The first came on Monday morning, when I climbed aboard the crowded New York City bus I normally took to school. The bus was more jammed than usual that day, and the atmosphere was fractious. There was barely enough room for all the passengers, and the pushing and jostling was making everyone testy.
Rather than getting caught up in how unpleasant the situation was and feeling irritated by the people who were elbowing me, I remembered my Sunday School assignment and decided to “stop a war” right there. I determined to consciously love everyone on that bus. I allowed my heart to fill with this love and saw that because God’s love for His creation is infinite, boundless, there was room enough for everyone. There was grace enough for everyone.
This wasn’t an intellectual exercise. I actually experienced a heartfelt love for every individual on that bus. And right away, the whole group calmed down. Suddenly, there was enough room for everyone. There was enough grace for us all. The atmosphere changed completely, and the rest of the trip was perfectly harmonious.
That was a powerful lesson for me on the importance of not reacting, of not indulging in a belligerent attitude or buying into the suggestion that God’s creation could be anything but enfolded by His love and expressive of His love. It was a taste of what it means to practice Christian love, to allow myself to be the expression of divine Love, God, whose presence was more than powerful enough to transform the mood on the bus.
My next opportunity to “stop a war”—to see and demonstrate man’s unity with God—came a short time later. The students and faculty at my college had been in conflict over a number of issues, and I had been invited to participate in a meeting to see if there was any way we could resolve our differences. It quickly became apparent at the meeting, however, that nobody in the room was genuinely interested in reconciliation, and the conversation devolved into a tense standoff.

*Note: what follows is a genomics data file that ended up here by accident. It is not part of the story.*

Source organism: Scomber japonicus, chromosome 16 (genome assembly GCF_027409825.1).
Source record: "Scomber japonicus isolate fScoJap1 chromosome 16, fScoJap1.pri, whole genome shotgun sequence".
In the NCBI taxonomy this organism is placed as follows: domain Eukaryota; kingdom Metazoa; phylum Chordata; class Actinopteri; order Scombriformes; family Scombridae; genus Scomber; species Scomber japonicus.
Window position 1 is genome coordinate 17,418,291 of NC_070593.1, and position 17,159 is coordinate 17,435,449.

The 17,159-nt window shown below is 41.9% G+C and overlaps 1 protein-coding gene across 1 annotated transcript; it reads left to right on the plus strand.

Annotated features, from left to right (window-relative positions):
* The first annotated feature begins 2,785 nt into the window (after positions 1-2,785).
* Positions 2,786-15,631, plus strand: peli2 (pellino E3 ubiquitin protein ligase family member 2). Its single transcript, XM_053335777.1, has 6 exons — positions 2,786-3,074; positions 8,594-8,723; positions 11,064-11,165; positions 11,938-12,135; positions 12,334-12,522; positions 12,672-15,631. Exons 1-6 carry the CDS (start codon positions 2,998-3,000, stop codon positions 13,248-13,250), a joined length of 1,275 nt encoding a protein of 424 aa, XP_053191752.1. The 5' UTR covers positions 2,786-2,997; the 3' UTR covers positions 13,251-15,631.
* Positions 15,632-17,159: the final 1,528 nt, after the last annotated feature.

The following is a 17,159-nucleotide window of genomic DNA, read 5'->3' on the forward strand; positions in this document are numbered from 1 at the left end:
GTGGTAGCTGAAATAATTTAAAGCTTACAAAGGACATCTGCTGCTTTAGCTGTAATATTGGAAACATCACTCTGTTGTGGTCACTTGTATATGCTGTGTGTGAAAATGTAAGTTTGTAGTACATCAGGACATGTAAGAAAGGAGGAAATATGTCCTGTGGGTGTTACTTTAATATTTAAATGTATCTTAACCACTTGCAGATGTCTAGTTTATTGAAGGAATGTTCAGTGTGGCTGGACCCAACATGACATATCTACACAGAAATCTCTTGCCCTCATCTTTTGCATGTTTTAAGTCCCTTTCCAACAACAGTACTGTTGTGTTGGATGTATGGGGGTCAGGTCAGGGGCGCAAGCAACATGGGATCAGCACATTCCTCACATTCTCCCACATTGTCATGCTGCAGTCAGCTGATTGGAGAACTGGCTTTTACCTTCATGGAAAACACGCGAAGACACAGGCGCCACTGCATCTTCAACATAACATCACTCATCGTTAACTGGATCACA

Once again I prayed, realizing that I couldn’t be on God’s side while aligning myself with either of the human sides represented at that meeting. I needed to let go of my own personal opinions and turn the whole situation over to God. I had to acknowledge God as the only Mind, and therefore the Mind of every one of us, students and faculty alike. That meant we were united as the expression of divine Mind, as children of God, as brothers and sisters.
As I continued to pray, an amazing thing happened. All of a sudden, after one issue of contention was raised, an entirely new solution was proposed, and it was quickly determined to be acceptable to everyone. Then that happened with the next issue. And the next. Before long, every difference that had divided us was resolved, and the meeting was adjourned. This turn of events felt almost miraculous.
I realized that day that a fundamental part of “stopping a war” is being willing to set aside my own opinions. To truly be on God’s side means to let go of any preconceived idea of how a conflict should be resolved, and to focus instead on God’s allness and its inclusiveness of everyone. It is within God’s power to resolve any conflict, and the most effective contribution I can make is to acknowledge the infinite power of Love, allow myself to be the expression of it, and let Love do its job.